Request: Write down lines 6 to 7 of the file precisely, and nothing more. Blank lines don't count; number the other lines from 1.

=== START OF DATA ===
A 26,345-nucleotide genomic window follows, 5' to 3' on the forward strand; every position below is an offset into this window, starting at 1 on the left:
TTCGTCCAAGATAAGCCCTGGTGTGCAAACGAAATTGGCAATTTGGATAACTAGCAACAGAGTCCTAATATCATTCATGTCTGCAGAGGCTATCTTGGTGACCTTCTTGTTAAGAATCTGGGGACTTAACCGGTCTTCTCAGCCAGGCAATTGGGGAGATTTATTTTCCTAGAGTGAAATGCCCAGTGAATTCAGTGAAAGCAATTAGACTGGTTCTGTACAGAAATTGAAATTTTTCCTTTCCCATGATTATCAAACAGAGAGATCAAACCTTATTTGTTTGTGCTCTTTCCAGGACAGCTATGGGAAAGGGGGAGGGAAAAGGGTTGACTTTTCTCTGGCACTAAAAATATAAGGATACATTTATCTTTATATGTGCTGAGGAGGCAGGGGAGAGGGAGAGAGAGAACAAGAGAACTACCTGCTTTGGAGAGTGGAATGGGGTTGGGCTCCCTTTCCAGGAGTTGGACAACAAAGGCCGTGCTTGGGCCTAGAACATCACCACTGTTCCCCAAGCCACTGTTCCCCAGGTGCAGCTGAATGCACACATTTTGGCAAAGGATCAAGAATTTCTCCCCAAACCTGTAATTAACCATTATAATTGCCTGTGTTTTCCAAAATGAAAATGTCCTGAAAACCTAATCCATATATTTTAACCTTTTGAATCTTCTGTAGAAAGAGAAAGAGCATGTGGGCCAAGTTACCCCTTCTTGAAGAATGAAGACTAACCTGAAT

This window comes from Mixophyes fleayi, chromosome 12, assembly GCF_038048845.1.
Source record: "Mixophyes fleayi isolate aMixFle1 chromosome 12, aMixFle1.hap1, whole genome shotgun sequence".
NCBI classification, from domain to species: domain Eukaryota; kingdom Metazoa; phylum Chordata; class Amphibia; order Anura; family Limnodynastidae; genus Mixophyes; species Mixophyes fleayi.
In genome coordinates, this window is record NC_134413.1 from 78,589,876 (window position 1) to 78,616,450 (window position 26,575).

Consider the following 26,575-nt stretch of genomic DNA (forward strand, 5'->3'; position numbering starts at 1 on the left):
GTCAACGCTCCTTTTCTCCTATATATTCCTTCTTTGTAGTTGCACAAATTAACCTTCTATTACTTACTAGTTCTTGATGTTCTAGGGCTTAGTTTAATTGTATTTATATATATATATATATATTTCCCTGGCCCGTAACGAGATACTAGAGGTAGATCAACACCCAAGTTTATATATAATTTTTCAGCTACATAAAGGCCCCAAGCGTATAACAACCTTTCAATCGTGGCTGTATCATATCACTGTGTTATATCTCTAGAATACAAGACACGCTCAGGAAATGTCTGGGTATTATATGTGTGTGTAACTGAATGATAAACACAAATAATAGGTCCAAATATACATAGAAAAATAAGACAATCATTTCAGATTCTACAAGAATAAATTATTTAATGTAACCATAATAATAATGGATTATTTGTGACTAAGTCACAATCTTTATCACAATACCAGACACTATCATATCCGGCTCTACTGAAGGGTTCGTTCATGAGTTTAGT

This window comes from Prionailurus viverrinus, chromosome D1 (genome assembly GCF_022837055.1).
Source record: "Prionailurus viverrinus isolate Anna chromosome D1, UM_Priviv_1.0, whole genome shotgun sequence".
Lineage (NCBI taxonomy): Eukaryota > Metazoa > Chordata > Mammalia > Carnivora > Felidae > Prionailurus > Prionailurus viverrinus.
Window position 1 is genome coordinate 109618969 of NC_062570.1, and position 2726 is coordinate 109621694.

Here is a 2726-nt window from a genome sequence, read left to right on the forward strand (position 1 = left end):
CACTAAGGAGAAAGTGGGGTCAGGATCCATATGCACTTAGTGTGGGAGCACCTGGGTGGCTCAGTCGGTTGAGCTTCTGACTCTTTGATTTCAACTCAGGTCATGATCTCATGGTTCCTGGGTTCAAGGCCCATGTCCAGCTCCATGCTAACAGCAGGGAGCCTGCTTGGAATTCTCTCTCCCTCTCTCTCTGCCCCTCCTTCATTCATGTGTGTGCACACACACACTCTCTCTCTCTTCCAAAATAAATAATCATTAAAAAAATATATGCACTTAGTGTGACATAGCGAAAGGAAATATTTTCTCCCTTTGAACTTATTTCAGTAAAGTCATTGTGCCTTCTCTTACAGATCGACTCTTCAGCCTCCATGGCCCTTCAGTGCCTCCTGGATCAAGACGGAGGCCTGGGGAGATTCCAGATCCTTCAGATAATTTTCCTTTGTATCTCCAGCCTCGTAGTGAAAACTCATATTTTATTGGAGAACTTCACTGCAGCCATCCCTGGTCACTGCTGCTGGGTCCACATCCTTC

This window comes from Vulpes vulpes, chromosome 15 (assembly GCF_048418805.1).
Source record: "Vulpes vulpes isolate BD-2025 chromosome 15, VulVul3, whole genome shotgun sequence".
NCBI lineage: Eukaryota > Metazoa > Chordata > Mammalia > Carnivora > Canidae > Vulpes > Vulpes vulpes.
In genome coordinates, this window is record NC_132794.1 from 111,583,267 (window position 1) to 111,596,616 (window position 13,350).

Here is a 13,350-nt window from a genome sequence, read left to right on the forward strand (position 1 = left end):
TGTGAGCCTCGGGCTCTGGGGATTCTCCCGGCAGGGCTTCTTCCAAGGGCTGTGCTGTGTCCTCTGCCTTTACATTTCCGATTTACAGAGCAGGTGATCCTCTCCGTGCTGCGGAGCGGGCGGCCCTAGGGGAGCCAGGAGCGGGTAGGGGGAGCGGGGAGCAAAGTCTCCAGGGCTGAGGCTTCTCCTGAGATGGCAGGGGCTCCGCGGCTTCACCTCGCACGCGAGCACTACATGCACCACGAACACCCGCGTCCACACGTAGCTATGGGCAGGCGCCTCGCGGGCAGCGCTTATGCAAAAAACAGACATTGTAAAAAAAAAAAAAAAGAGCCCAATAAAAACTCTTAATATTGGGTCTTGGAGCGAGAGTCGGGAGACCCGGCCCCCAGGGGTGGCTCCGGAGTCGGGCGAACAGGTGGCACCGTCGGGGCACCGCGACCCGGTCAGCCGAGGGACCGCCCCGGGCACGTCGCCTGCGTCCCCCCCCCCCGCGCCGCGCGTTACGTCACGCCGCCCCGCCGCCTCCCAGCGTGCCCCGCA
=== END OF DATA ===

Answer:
In genome coordinates, this window is record NC_134413.1 from 78,589,876 (window position 1) to 78,616,450 (window position 26,575).

Consider the following 26,575-nt stretch of genomic DNA (forward strand, 5'->3'; position numbering starts at 1 on the left):